You awaken to the sounds of a dull roar and water splashing against wood and stone. You smell salt. You feel the heat of the sun on your face. You are surrounded by water on a wooden platform constructed on a bit of rock. More wooden structures bob in the water nearby. Behind you, a larger chunk of land sits - several hundred yards away. You don’t know where you are. Other humanoid forms, none of them elves, are waking around you. You feel stronger.

[Heroic Blessing - Add the following to any 5 ability scores to a maximum of 20; 3, 2, 2, 1, 1]
Rengar, Last of the Elves - Character intro 6/6
This is the sixth and final of six character introductions I've done for my homebrew Dungeons and Dragons 5th edition campaign.
I had to do this one slightly more on rails, since this player joined my group /after/ I ran the introductory campaign "Silence at Citadel Breakwater" with my other players 2 week prior.
Rengar is a wood/wild elf commoner with the intention of being a Druid.
Bracketed text is mechanical for D&D or to prompt player response.
Loading...

If you’ve ever considered playing a tabletop role-playing game (TRPG or Pen-and-Paper RPG) but have never had time to research or don’t know what to play, here’s a simple primer for you!


There are many many games to choose from; I’m going to focus on two of the most popular game “systems” here.


The first, and arguably most popular TRPG is of course Dungeons and Dragons, using the d20 rules system (a twenty-sided die is used to resolve most conflicts). D&D has had several iterations over its 30+ year history and all of them are still played by its fans. The most frequently played versions are Revised 3rd edition (D&D 3.5) - and its spiritual successor Pathfinder - and 5th edition. D&D overall is very rules heavy with a lot of character options to decide before you even begin playing and plenty of math involved in game as well. While 5th edition has simplified a lot of the rules that bogged down previous editions, it is also fairly heavy mathematics wise. Dungeons and Dragons provides a balanced atmosphere of storytelling, chance, and reasoning skills that is great for players of any age. And, depending on who your game master is, the game itself can favor any one of those three things or none of them. D&D is also the classic fantasy RPG that takes players to faraway worlds reminiscent of Tolkien, Lewis, and others. While D&D isn’t the only game that utilizes the d20, it is the most famous.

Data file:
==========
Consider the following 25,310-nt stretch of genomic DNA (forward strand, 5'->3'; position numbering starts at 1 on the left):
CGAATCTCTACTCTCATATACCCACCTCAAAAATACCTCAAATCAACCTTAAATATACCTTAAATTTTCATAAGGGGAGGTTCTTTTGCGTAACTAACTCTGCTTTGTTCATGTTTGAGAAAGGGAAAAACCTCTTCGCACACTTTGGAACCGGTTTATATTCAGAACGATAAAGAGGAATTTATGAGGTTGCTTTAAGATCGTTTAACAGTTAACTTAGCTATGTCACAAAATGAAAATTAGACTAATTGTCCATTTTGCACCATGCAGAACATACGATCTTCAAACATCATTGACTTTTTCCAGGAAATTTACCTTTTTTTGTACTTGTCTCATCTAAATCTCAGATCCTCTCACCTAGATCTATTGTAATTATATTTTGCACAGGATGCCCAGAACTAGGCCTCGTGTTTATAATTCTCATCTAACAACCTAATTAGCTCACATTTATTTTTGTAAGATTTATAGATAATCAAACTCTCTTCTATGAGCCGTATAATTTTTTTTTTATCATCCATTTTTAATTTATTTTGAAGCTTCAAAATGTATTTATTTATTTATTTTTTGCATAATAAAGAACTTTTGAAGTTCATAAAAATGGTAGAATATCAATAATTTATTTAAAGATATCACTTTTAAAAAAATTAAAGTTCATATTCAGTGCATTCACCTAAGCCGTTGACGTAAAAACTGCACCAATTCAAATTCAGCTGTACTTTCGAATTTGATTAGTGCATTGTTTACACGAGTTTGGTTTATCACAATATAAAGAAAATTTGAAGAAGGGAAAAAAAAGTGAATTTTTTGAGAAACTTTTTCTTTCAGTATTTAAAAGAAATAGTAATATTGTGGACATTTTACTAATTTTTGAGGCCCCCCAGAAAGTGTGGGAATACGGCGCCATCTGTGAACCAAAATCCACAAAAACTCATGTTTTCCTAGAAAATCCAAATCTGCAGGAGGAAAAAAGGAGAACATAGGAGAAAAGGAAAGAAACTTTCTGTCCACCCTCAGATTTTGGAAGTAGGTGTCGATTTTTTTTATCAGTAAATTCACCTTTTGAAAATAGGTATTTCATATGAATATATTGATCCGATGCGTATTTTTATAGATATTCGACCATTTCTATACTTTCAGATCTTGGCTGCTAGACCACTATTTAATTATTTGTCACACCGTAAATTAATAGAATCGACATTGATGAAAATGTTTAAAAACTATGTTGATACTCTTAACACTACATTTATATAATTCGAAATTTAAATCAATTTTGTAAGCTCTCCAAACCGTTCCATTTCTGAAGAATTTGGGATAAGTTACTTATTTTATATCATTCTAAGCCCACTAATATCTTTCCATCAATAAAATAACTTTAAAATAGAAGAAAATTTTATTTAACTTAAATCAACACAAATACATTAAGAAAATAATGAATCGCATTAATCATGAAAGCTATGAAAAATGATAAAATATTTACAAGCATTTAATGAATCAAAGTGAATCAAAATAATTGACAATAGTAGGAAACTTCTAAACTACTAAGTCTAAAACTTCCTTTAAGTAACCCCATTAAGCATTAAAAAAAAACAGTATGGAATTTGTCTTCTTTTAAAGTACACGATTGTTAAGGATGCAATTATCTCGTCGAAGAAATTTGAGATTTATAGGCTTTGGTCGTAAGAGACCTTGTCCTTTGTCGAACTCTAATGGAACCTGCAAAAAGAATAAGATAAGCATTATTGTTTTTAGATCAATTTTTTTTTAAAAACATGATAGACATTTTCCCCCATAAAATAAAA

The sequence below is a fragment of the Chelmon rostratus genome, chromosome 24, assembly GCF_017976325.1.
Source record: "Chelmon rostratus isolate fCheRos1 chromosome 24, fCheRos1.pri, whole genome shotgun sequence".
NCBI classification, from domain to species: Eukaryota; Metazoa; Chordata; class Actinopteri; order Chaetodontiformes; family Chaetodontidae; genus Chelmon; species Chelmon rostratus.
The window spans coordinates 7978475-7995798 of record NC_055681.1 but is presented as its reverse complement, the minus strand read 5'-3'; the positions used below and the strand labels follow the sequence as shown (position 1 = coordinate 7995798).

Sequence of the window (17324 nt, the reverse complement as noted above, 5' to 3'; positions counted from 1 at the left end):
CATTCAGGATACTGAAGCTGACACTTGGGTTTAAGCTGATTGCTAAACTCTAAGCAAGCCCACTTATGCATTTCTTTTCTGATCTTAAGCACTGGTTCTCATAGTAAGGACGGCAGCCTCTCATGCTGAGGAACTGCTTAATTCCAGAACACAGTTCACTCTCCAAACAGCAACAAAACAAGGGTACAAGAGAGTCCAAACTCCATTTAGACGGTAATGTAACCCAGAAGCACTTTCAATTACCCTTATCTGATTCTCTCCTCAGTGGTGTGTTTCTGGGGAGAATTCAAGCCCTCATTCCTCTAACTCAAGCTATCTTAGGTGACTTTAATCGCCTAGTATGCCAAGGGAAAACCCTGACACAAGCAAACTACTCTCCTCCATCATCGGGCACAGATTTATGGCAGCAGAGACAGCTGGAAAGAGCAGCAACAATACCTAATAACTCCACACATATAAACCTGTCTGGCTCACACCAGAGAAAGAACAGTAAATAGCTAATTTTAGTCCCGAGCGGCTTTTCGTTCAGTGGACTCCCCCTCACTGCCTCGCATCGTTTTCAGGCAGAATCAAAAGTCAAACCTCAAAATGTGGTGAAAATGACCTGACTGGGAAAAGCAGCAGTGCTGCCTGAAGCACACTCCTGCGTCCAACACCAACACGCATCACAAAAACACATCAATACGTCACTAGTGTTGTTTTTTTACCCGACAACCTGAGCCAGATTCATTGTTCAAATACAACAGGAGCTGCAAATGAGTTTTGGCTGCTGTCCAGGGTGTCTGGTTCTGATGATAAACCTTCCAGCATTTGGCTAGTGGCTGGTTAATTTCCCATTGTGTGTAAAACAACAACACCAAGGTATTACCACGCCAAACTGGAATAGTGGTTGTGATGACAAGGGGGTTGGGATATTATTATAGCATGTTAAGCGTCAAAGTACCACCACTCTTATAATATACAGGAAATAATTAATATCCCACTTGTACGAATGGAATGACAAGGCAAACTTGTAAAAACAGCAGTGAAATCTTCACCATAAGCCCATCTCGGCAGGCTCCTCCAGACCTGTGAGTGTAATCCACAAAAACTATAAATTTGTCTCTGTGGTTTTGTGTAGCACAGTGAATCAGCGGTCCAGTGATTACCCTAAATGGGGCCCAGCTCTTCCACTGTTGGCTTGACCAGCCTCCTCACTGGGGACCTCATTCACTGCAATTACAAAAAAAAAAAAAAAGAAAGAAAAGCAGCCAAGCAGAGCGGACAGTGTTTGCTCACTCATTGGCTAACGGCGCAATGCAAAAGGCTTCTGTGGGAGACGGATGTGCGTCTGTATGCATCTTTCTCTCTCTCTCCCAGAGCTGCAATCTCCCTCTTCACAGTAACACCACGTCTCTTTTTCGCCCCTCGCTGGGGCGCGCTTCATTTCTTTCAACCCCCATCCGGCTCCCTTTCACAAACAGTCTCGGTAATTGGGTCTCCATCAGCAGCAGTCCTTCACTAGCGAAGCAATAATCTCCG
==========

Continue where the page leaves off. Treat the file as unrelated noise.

The second TRPG I would like to talk about is the Storytelling System. In 1991, White Wolf Publishing released the World of Darkness game line with Vampire: the Masquerade as its first game setting. World of Darkness (WoD) was heralded as a world similar to our own but with all the nightmares our imaginations could conjure being real and experienced plenty of popularity among players who liked gothic-punk setting, an emphasis on role-playing over dice rolling, and rule considerably more simple than those of the d20 system. These games, and others like them, use ONLY ten-sided dice for rolls. World of Darkness is still being published today as “Chronicles of Darkness” by Onyx Path Publishing, with spiritual successors to all of White Wolf’s games from the Classic World of Darkness line (Werewolf, Vampire, Mage, etc.). Other games to use a d10 system include but are not limited to Legend of the Five Rings, Exalted, and Scion. If you like a heavy emphasis on interactive storytelling or are a fan of gothic or Lovecraftian horror, World of Darkness and its brothers are for you.